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Link to an image of this page  Link to an image of this page  [D6r p59]


Veritas tempore revelatur, dissidio obruitur.

Truth is uncovered by time, but is buried by discord.

Quid penniger Saturne in auras virginem nudam rapis?
Quid feminarum coetus aggesta obruit terra scrobem?
Specu emicantem veritatem, temporis natam, triplex
Obruere pestis apparat; Lis, Invidia, Calumnia.

Winged Saturn, why are you carrying a naked maiden off through the air? Why is that crowd of women burying her in a grave of heaped-up earth? - It is shining truth, the daughter of time, whom a threefold plague is burying in a cavernous tomb: Discord, Envy, Slander.

Link to an image of this page  Link to an image of this page  [I8v p144]

Metrum est Iambicum tetrametrum monolon [=monocolon] .
Nemini non est in ore vetusti poėtae dictum:
Veritas Temporis filia,[1] quod nimirum tempus in
lucem proferat veritatem: Saturnum autem pro
tempore accipi indubitatum est. Iam vero con-
stat Democritum dixisse quondam veritatem
altissimo in puteo demersam atque obrutam iacere:
unde sumpta est fingendi Emblematis occasio.
Pingatur virgo nuda Veritas, č specu obscuro in-
ter scopulos umbilico tenus emicans, quam Satur
nus libratis in aėre alis volitans dextra educit:
circumstent hinc inde tres feminea specie pestes,
Discordia, Calumnia & Invidia, quae succinctae
& ligonibus instructae manibus pedibusque
conentur veritatem egesta humo obruere. Nunc
singulatim personarum habitum ac speciem de-
mus. Veritas virgo pingitur niveo & simplici, ru-
gisque carente, amiculo induta, puro oculorum lu
mine irradians. Calumniam olim ab Apelle pi-
ctorum coriphaeo ita depictam insinuat Lucianus ut
ornatu sit pulcro, forma egregia, adspectu ardente,
Link to an image of this page  Link to an image of this page  [K1r p145]laeva ardentem taedam praeferens; dextra supplicem
adolescentem per capillos trahens: Invidia macie
lurida pingatur, obliquata oculorum acie, viperis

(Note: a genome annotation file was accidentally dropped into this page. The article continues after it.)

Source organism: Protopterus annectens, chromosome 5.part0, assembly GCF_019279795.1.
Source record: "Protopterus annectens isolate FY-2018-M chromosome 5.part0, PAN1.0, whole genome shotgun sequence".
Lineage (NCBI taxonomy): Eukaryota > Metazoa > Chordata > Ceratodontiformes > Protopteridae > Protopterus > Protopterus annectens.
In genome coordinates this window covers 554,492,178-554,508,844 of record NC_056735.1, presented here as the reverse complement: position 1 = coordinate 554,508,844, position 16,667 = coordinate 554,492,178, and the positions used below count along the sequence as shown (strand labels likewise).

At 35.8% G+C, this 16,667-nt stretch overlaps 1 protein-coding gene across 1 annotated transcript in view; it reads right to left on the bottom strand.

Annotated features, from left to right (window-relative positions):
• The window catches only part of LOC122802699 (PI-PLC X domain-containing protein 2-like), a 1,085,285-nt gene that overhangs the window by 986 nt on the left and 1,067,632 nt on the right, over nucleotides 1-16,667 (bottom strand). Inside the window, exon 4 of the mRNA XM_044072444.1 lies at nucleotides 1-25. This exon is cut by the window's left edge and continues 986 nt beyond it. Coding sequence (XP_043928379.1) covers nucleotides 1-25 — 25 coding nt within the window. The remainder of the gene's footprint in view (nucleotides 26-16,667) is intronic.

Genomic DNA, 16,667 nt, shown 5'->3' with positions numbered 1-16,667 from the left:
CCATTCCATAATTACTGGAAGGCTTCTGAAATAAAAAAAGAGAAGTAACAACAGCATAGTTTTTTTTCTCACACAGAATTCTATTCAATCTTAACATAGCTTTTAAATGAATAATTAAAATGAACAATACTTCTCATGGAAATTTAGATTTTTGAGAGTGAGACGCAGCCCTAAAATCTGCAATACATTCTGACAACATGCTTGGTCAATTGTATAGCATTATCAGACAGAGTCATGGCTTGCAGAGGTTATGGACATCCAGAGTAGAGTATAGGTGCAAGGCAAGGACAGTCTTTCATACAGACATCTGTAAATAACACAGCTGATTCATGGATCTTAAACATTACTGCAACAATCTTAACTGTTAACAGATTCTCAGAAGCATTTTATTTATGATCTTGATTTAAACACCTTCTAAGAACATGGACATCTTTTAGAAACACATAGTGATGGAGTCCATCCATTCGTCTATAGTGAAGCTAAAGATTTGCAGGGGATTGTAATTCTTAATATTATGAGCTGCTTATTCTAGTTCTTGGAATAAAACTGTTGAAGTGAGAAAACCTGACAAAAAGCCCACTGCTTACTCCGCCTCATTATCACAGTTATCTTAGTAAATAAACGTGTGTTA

circum caput errantibus redimita, corque huma
num ori admovens comedendum. Discordiae, sive
Litis imaginem dabo emblemate LIIII. Satur
nus autem operto capite pingatur, senis specie,
alatus, laeva falcem tenens, aut, ut alii malunt,
clepsydram: Reliqua picturae pars č superioribus

The metre is an Iambic tetrameter monocolon.
The saying of the old poet, that Truth is the daughter of Time, is on everyone’s lips, because time does indeed bring forth the truth; and the figure of Saturn can unquestionably be understood [as a substitute] for Time. Now it is definitely agreed that Democritus said that truth once lay submerged and buried at the bottom of the deepest of wells: which is the starting-point for inventing this Emblem. Truth should be portrayed as a naked maiden, emerging out of a dark cave, visible between the rocks from her navel up, being led out by the right hand by Saturn, who flies hither and thither in the air on balanced wings. Around about them stand three afflictions in female form, Discord, Slander and Envy, who, furnished and armed with spades, are attempting with hands and feet to bury Truth under the heaped-up earth. Now let me give the appearance and dress of each of these characters one by one. Truth is depicted as a maiden, snow-white and honest-looking, and without wrinkles, dressed in a mantle, with a pure light shining from her eyes. Slander, Lucian tells us, was once portrayed by Apelles, the prince of painters, so as to be beautifully dressed, of surpassing beauty and blazing countenance, [p.145] carrying a burning torch in her left hand, while with her right she drags along a growing lad (depicted in a position of supplication) by his hair. Envy, meanwhile, should be portrayed as a figure of ghastly poverty, with a squinting countenance, with a crown of writhing vipers about her head, and offering a human heart to her mouth to feed on. I will give a description of Discord, or Strife, in Emblem LIIII ([FJUb054]). Saturn, for his part, should be depicted bare-headed, in the likeness of an old man, with wings, holding a scythe in his left hand or (as others would have it, an hour-glass). The rest of the picture follows from the above.


1.  Preserved for posterity by Aulus Gellius, who failed however to record the name of the poet.

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